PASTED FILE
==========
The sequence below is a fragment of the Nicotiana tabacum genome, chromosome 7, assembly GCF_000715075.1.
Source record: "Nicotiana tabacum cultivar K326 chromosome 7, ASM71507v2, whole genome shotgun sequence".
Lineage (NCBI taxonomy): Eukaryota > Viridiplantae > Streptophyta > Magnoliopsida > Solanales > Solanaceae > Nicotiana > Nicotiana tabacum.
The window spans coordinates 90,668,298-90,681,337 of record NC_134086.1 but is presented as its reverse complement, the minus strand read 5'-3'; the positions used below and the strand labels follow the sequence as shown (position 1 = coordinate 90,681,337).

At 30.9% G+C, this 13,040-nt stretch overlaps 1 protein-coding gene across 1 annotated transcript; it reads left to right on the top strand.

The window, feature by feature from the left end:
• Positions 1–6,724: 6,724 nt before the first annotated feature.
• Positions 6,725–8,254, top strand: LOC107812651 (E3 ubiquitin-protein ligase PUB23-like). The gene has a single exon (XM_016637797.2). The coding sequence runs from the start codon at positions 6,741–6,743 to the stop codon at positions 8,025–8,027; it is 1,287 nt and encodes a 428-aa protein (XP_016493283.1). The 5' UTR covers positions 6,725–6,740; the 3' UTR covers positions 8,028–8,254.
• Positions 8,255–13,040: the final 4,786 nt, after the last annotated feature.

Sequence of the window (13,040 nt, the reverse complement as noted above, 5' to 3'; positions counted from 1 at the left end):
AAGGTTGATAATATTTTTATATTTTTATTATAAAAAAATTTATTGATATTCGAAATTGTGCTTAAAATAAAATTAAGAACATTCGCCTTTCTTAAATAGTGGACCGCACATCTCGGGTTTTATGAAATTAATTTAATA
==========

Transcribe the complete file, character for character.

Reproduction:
The sequence below is a fragment of the Nicotiana tabacum genome, chromosome 7, assembly GCF_000715075.1.
Source record: "Nicotiana tabacum cultivar K326 chromosome 7, ASM71507v2, whole genome shotgun sequence".
Lineage (NCBI taxonomy): Eukaryota > Viridiplantae > Streptophyta > Magnoliopsida > Solanales > Solanaceae > Nicotiana > Nicotiana tabacum.
The window spans coordinates 90,668,298-90,681,337 of record NC_134086.1 but is presented as its reverse complement, the minus strand read 5'-3'; the positions used below and the strand labels follow the sequence as shown (position 1 = coordinate 90,681,337).

At 30.9% G+C, this 13,040-nt stretch overlaps 1 protein-coding gene across 1 annotated transcript; it reads left to right on the top strand.

The window, feature by feature from the left end:
• Positions 1–6,724: 6,724 nt before the first annotated feature.
• Positions 6,725–8,254, top strand: LOC107812651 (E3 ubiquitin-protein ligase PUB23-like). The gene has a single exon (XM_016637797.2). The coding sequence runs from the start codon at positions 6,741–6,743 to the stop codon at positions 8,025–8,027; it is 1,287 nt and encodes a 428-aa protein (XP_016493283.1). The 5' UTR covers positions 6,725–6,740; the 3' UTR covers positions 8,028–8,254.
• Positions 8,255–13,040: the final 4,786 nt, after the last annotated feature.

Sequence of the window (13,040 nt, the reverse complement as noted above, 5' to 3'; positions counted from 1 at the left end):
AAGGTTGATAATATTTTTATATTTTTATTATAAAAAAATTTATTGATATTCGAAATTGTGCTTAAAATAAAATTAAGAACATTCGCCTTTCTTAAATAGTGGACCGCACATCTCGGGTTTTATGAAATTAATTTAATA